29. Marriage is not that big of a thing for Estonians. Not only have marriages declined in absolute numbers, but Estonians also marry later in life. Many Estonians raise their children as partners, without intending to get married at all. However, Estonia also has one of the highest rates of single-parents around the globe.
30. Estonian‘s are not known as great conversationalists. At first, they can seem a bit reserved or even grumpy as they are not fond of over-sharing information. However, with some time, Estonians open up and develop into engaged conversationalists. The best chances to see this happen are in a sauna or at a campfire.
31. Estonian‘s don‘t exaggerate. Compared to other cultures, Estonian‘s are very matter-of-fact and down-to-earth. They are known to describe things as they are instead of using superlatives for everything. Personal anecdote: On a work trip, I visited a restaurant with an Estonian couple and their newborn baby. A colleague remarked how cute the child is, to which the mother replied: ‚Ah, you‘ll get over it‘.
32. The Baltic island of Kihnu is also known as The Isle of Woman. In the past, men were traditionally at sea as fishermen, while the women stayed at home. In the absence of men, the women took over more and more ‚male tasks‘ and developed into an independent female-led society.
33. In the 2018 Pisa Study, Estonian students ranked first in reading, mathematics, and writing among all European countries.
34. Virtually every single Estonian can read and write, as the country’s literacy rate is 99,89 %.
35. Estonians are avid readers - they own an average of 218 books per household, ranking first globally.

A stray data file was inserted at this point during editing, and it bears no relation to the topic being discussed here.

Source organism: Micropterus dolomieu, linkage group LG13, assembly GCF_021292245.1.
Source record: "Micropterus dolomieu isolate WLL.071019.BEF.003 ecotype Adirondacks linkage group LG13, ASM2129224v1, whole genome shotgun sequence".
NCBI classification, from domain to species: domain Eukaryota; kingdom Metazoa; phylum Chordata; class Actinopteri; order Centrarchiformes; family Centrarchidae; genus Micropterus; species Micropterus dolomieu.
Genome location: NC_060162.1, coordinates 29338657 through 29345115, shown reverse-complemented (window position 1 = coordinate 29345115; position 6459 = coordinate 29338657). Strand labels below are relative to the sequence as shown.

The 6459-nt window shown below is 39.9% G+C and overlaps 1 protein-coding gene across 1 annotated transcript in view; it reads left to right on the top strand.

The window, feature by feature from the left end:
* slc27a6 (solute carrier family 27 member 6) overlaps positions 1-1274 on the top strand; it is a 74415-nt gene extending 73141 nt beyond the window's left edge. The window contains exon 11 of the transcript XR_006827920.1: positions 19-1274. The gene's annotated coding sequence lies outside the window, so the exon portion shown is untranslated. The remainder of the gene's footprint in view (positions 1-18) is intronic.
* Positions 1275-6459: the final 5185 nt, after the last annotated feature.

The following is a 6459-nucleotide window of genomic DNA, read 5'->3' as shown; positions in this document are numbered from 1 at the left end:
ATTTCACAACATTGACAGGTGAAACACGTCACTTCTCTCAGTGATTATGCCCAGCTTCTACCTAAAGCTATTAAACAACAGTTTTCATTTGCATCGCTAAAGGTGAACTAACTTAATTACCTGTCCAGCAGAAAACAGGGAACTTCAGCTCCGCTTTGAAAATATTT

36. For every 90 males, there are 100 females in Estonia. This gap, which used to be as wide as 74/100 in 1950, has been closing continuously in the last decades.
37. With an average height of 175cm, Estonians are among the tallest people on earth, coming in third after the Dutch and Latvians.
38. Estonia is among the least densely populated countries in Europe, with a population of 1.3 million and only 29 people per km².
39. Only four Estonian cities have more than 50.000 inhabitants - Tallinn, Tartu, Narva, and Pärnu.
40. Around 25% of Estonians are ethnically Russian.
41. Estonia is home to a minority of Russian Old Believers that fled their homeland after increasing persecution from the Russian Orthodox Church and the Czars. To this day, Russian Old Believers have retained much of their traditional beliefs, culture, and clothing. Most of them live on the western shore of Lake Peipus.
42. Other than the Russian Old Believers, the Setos of southeastern Estonia are a Finno-Ugric Christian Orthodox tribe whose dialect is distinct enough from Estonian to be considered its own language. There are around 15.000 Setos remaining. Most of them live in Setomaa in southeast Estonia. They equally have retained their culture and are well-known for their traditional garments and polyphonic singing.
43. In Estonia, internet access is a basic right.
44. (Free) WiFi is widespread around the urban centers of Estonia, but fast mobile internet connectivity is available almost everywhere around the country, even in remote forests.
45. Estonia has among the most startups per capita in Europe. The majority of them are based in the capital of Tallinn and the university town Tartu.